Tuesday, January 3, 2017

Keeping the Love of Writing Alive

Photo Credit
It’s easy to get sucked into a rut when it comes to writing. From there it’s easier to get sucked into a passive routine where we only sit down to write because this hour has been blocked out on the calendar and the kids are tied up—er—playing in the back room with Barney (only children and their parents from my generation will know this reference ;-) as a babysitter.

It’s easy to become complacent and do it because someone, or even ourselves, expect our backsides to be in a chair and our fingers clicking away on the keyboard. But writing shouldn’t be all about taking each step forward because we have to. We should take every step forward because we want to. It shouldn’t always have to be plodding, but should be filled with times of joy.

Even if we have to search out that joy.

One of the inspirations I saw on Pinterest (yes, I realize that most of my conversations has this word slipped into it) was a jar. A jar to be filled with slips of paper, with a simple note of something good that happened that day. Maybe it’s something as simple as someone made you feel special on Facebook or chatted with you on another social media site, but you really needed the encouragement. Or maybe it’s something big—an agent requested your full book or offered you a contract. Do it before you begin writing or maybe it’s something you do after your writing session is done… but take the time to be thankful. Find some joy in the day to rejuvenate and remind yourself why you started this journey in the first place.

Take the time to send a quick email to another writer friend. Not only will you encourage and uplift them, but you’ll reconnect with a friend and remind yourself of those connections you’ve made within this industry. I don’t have to tell you writing can become a lonely place and it’s these relationships that keep you going more often than not. This definitely the truth on my journey. :- ) Remind yourself frequently that you’re not on this path alone.
Photo Credit


Place an encouraging scripture in plain sight.

Spend time before each writing session in prayer.

Surround yourself with reminders of why you love writing.

Be purposeful in finding and putting joy into your writing journey.

Yes, writing takes a lot of work. By yourself. Spending time putting your fingers on the keyboard and clicking away, creating characters that are only in your head. But don’t let yourself become sucked into a trap of solitude. It’s a handhold for the devil to bring discouragement down on your head.

Sometimes you have to search. Sometimes it comes easy. But in being purposeful to find the joy in the journey, you’ll rediscover why you fell in love with story crafting in the first place.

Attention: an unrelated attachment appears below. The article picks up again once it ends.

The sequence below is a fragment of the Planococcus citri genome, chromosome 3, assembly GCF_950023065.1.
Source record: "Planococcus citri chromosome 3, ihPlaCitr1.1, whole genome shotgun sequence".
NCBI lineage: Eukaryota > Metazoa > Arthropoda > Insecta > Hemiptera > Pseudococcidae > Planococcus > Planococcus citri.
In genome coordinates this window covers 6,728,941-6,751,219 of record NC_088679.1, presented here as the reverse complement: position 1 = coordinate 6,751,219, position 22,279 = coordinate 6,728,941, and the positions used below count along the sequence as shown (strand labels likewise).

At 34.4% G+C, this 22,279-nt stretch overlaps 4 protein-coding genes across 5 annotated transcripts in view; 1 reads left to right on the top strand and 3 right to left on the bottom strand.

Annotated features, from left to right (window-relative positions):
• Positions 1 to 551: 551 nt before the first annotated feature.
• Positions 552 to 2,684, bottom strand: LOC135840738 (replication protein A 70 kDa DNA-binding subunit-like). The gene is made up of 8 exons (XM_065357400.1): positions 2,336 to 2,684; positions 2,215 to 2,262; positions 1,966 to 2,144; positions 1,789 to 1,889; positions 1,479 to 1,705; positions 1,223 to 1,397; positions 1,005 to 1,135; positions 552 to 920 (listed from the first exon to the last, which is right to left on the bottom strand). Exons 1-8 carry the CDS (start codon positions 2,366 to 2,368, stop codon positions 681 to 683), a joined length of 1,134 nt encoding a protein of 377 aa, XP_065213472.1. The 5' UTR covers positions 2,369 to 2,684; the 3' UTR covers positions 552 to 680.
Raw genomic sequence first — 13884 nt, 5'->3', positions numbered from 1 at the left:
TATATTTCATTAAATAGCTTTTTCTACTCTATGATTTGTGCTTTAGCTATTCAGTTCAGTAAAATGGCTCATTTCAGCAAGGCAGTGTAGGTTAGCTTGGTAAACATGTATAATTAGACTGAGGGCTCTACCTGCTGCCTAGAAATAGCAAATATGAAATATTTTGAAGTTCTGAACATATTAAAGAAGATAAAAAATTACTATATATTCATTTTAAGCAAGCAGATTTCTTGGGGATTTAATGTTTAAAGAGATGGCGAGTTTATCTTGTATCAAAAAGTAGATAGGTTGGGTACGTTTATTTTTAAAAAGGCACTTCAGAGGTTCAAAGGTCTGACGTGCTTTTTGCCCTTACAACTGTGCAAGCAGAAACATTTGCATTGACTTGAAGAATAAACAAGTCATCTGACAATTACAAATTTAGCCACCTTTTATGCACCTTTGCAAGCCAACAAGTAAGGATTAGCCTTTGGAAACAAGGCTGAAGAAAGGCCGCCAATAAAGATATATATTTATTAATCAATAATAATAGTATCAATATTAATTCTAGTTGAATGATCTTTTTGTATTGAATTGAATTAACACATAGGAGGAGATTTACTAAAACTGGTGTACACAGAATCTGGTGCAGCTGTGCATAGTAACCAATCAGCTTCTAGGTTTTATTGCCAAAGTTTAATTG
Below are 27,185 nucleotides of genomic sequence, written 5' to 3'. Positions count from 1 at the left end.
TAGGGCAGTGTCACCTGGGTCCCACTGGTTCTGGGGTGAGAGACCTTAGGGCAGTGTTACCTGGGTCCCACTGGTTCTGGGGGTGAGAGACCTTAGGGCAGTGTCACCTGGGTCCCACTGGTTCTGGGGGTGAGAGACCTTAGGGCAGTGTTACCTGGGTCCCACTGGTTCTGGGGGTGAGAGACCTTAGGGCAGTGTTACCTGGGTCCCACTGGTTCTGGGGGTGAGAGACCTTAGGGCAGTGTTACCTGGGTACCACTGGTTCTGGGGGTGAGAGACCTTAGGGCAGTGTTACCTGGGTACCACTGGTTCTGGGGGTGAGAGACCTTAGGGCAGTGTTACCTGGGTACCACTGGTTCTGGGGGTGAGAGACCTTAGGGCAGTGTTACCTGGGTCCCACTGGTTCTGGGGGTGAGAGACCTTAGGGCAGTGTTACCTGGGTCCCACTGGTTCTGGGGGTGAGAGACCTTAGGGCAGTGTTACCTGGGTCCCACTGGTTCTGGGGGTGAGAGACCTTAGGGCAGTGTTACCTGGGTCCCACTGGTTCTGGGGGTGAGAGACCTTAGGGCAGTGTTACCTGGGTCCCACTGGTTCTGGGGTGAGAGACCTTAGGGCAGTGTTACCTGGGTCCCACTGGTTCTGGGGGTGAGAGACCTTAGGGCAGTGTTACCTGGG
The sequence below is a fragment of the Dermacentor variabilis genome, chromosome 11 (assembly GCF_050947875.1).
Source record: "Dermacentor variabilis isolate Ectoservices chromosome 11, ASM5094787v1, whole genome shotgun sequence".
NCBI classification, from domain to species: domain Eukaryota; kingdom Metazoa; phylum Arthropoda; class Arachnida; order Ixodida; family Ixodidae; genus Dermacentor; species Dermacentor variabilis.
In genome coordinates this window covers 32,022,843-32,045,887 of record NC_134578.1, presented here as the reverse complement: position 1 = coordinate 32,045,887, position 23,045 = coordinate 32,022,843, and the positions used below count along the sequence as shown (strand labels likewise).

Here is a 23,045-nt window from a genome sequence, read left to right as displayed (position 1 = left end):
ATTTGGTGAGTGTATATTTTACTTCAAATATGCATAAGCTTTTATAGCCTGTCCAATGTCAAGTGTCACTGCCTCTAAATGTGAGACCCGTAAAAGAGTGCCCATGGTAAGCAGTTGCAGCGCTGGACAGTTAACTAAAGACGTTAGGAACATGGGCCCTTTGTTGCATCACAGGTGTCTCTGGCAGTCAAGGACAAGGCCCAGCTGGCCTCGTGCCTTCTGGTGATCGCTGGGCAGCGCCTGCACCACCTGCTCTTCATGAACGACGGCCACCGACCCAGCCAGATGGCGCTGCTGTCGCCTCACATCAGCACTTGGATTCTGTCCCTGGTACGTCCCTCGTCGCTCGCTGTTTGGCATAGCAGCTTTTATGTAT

How do you fall in love with writing day after day?   


************************************************
Casey Herringshaw is a homeschool graduate and has been writing since high school. She lives in colorful Colorado where she gets to live her dream stalking--er--visiting with her favorite CO authors. 

   

   

6 comments:

Glynis said...

I love all these ideas. I have spent the last two years reading and talking about writing a lot more than writing. And I think it was from a feeling of joylessness, not just in my writing but in lI've. I'm trying very hard to purposefully complain less, find the beauty in every day and maybe, just maybe I will find my inspiration again. Thanks for a wonderful post!

Glynis said...

...not just in writing but life. But you probably figured out what i meant!

Debra E. Marvin said...

I think it's okay to let the joy go at times. It's hard work. Nothing beats the jazzed up feeling when it's going well, but that's...only part of the time, right? Which is why your list is so, so on target, Casey!

I've quit writing in the past. It's not for everyone, and not everyone is going to succeed. But the time away was helpful. I know I'd just not be able to do this without a writer friend to whine to and vent to. Usually, after that, I'm back to work. So much of the writing experience is knowing we share the same highs and lows, and learning balance between the world in our head and the one demanding we function in real life. Ugh!

"Just Keep Swimming"

kaybee said...

CASEY,
"Barney" never worked with my kids. Sigh. I don't remember what I did use.
There are days when there is absolutely no joy. But when it works, the joy is worth it. We do have to plow through the dark times and the "blah" times, unless the Lord specifically tells us not to.
I have been working on two separate novels, and their individual series, for about 10 years. Four books, two in each series, and no sale or contract or agent in sight. yet. But I started roughing out a new book this week, just to see where it goes, and I'm seeing again why God called me to do this. There isn't joy yet, but there will be. I am looking forward to getting to know these two new people.
Thanks,
Kathy Bailey

Amber Schamel said...

Great post, Casey! I've caught myself falling into the trap of discouragement this year because I haven't kept the joy. Thankfulness is such a huge part of that. This is a great reminder.
Thanks! <3

Robin Mason said...

love this, Casey! I just decided - whilst out walking - that my new #1 tip for new [or any really] writers is... have a second or third of fourth creative outlet. You don't have to be great at it (but maybe you are) but anything that gets our creativity flowing comes back to our writing! I don't even know how many times a scene has come to me while I was walking! ha!